In Flooded Pakistan, It’s Politics as Usual
By Michael Kugelman,
Pakistan’s Polarization Undermines Crisis Response
As world leaders gathered at the United Nations General Assembly this week, the organization estimated that Pakistan’s catastrophic floods have now displaced nearly 8 million people. A health crisis looms: Floodwaters have triggered outbreaks of cholera, malaria, and dengue fever. Thousands of pregnant women and more than 3 million children require immediate care. Authorities estimate it could take as long as six months for the floodwaters to fully recede.
I visited Pakistan last week. Unsurprisingly, the mood was glum—even fatalistic—with many of my interlocutors in the media, business community, academia, and the government concluding that Pakistan is in over its head. They have pinned their hopes on more international assistance.
To its credit, Pakistan’s government is trying its best to address the crisis. I visited the National Flood Response and Coordination Center, which is managing Islamabad’s flood response, and met committed staffers doing everything possible to keep relief efforts moving. The center frequently updates information on the aid provided and where it is going, along with detailed data about international assistance. But the main message was: “We need help.”
At the National Flood Response and Coordination Center, I thumbed through binders with aerial images of dozens of flood-affected areas, where agricultural land has turned into lakes. The good news, I was told, is that Pakistan has largely completed rescue efforts, with affected people moved away from flooded areas. But relief efforts are the problem. Although people are now on higher ground, they’re not receiving enough food, shelter, or health care. Journalists told me they had spoken to many displaced Pakistanis who said they’ve received no aid at all.
Some of those I spoke to insisted Pakistan shouldn’t just beg for aid, that it should also take the flood crisis as a wake-up call to strengthen ecological governance to reduce the scale of damage in future emergencies. But this doesn’t play well politically. Neither Pakistani Foreign Minister Bilawal Bhutto Zardari nor Climate Change Minister Sherry Rehman has acknowledged the need for policy change at home. Both belong to the party that governs Sindh province, which has been the worst-hit province by the flooding.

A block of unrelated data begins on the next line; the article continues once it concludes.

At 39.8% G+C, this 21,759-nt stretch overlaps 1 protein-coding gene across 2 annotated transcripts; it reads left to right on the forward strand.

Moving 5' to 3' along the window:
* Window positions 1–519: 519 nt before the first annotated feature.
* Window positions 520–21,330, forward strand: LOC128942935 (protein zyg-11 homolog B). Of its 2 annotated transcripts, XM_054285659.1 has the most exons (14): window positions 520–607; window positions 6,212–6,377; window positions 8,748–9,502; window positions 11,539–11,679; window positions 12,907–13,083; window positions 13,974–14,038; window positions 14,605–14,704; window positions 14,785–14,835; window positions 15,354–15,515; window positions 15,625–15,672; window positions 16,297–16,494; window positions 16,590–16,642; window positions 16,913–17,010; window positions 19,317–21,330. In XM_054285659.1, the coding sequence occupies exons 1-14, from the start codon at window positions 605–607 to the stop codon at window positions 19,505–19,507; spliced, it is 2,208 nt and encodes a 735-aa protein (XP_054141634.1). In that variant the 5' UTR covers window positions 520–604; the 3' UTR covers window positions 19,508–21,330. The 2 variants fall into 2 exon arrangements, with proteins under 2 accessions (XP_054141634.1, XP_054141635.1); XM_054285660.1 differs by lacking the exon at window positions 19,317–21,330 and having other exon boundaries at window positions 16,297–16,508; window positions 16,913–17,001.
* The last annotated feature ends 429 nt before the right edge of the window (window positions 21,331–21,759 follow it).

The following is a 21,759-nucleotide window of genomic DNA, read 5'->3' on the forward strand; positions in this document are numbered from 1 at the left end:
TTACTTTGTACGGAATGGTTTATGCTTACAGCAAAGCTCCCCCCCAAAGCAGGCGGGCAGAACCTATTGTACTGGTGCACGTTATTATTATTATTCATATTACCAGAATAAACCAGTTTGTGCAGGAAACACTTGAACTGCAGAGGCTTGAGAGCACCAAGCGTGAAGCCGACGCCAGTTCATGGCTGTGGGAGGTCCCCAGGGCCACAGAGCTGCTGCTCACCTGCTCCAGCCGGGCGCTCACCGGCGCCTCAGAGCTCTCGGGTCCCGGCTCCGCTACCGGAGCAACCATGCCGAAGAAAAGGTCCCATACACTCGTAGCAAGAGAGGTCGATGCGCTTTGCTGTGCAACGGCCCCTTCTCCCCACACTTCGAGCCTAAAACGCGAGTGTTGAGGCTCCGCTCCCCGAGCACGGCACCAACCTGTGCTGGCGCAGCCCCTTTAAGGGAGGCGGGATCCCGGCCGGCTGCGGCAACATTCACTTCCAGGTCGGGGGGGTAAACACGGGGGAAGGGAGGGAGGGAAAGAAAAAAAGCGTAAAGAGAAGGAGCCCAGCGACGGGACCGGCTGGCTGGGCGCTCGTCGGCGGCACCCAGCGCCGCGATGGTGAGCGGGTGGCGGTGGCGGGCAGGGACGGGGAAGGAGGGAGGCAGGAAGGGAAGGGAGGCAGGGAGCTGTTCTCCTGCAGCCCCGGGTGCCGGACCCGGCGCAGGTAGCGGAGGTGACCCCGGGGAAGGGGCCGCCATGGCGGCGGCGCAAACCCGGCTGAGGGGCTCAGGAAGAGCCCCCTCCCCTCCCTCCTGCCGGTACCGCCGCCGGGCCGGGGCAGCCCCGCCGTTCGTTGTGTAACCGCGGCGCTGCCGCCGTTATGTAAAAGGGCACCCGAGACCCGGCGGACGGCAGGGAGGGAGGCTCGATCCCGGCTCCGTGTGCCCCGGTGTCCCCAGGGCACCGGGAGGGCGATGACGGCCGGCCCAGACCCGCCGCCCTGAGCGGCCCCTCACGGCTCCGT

Pakistan has continuously issued appeals for international assistance. Former Pakistani Prime Minister Imran Khan, now the opposition leader, has held three telethons to raise money for flood relief from supporters in the Pakistani diaspora. Aid is arriving—but perhaps not fast enough. With the global economy buffeted by supply chain shocks and high commodity costs as well as amid humanitarian crises in Afghanistan and Ukraine, donor fatigue is a real problem. This week, UNICEF said it had reached only one-third of its $39 million appeal.
However, Pakistan’s biggest obstacle to addressing this crisis—and other crises, too—may not be a lack of international support but its political polarization. Throughout the floods, domestic politics have proceeded as usual, with the government and Khan waging bitter fights even with one-third of the country underwater. Islamabad has refused to suspend key by-elections on Sept. 29, and Khan has continued holding political rallies. Khan and his supporters have insinuated that the government shouldn’t be trusted with flood aid, and he has accused the ruling coalition of seeking to ban transmission of his telethons.
Despite this, Pakistan’s floods have been a top agenda point at a very busy U.N. General Assembly summit in New York. France has offered to host a conference to help Pakistan, and world leaders and celebrities are raising awareness and pledging solidarity. Pakistan needs to come together so it can mount an effective flood response and speak with one voice to the international community, but the flood crisis seems to have exacerbated its deep divides.